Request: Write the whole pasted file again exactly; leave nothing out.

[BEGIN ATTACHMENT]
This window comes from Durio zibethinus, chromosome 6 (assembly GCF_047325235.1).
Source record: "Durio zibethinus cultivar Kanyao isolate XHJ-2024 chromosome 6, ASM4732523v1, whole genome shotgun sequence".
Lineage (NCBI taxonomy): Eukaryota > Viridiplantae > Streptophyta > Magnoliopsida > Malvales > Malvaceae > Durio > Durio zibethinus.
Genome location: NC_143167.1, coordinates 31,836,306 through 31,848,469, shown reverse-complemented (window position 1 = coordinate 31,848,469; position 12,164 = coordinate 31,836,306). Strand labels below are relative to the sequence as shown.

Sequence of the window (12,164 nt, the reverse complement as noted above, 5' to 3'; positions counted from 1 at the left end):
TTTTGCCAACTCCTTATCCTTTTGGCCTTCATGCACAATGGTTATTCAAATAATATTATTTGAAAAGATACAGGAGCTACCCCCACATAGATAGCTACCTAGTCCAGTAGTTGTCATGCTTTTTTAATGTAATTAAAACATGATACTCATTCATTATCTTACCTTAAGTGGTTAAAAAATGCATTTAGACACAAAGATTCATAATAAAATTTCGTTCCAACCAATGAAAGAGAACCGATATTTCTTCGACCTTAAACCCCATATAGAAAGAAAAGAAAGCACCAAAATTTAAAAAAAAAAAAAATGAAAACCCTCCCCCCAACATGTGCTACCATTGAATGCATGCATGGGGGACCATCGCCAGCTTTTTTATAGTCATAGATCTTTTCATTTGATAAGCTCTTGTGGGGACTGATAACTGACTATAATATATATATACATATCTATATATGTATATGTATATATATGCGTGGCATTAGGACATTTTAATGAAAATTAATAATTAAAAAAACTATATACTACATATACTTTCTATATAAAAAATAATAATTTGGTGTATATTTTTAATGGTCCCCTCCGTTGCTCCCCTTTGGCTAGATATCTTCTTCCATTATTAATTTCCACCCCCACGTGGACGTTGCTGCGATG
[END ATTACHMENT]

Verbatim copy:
This window comes from Durio zibethinus, chromosome 6 (assembly GCF_047325235.1).
Source record: "Durio zibethinus cultivar Kanyao isolate XHJ-2024 chromosome 6, ASM4732523v1, whole genome shotgun sequence".
Lineage (NCBI taxonomy): Eukaryota > Viridiplantae > Streptophyta > Magnoliopsida > Malvales > Malvaceae > Durio > Durio zibethinus.
Genome location: NC_143167.1, coordinates 31,836,306 through 31,848,469, shown reverse-complemented (window position 1 = coordinate 31,848,469; position 12,164 = coordinate 31,836,306). Strand labels below are relative to the sequence as shown.

Sequence of the window (12,164 nt, the reverse complement as noted above, 5' to 3'; positions counted from 1 at the left end):
TTTTGCCAACTCCTTATCCTTTTGGCCTTCATGCACAATGGTTATTCAAATAATATTATTTGAAAAGATACAGGAGCTACCCCCACATAGATAGCTACCTAGTCCAGTAGTTGTCATGCTTTTTTAATGTAATTAAAACATGATACTCATTCATTATCTTACCTTAAGTGGTTAAAAAATGCATTTAGACACAAAGATTCATAATAAAATTTCGTTCCAACCAATGAAAGAGAACCGATATTTCTTCGACCTTAAACCCCATATAGAAAGAAAAGAAAGCACCAAAATTTAAAAAAAAAAAAAATGAAAACCCTCCCCCCAACATGTGCTACCATTGAATGCATGCATGGGGGACCATCGCCAGCTTTTTTATAGTCATAGATCTTTTCATTTGATAAGCTCTTGTGGGGACTGATAACTGACTATAATATATATATACATATCTATATATGTATATGTATATATATGCGTGGCATTAGGACATTTTAATGAAAATTAATAATTAAAAAAACTATATACTACATATACTTTCTATATAAAAAATAATAATTTGGTGTATATTTTTAATGGTCCCCTCCGTTGCTCCCCTTTGGCTAGATATCTTCTTCCATTATTAATTTCCACCCCCACGTGGACGTTGCTGCGATG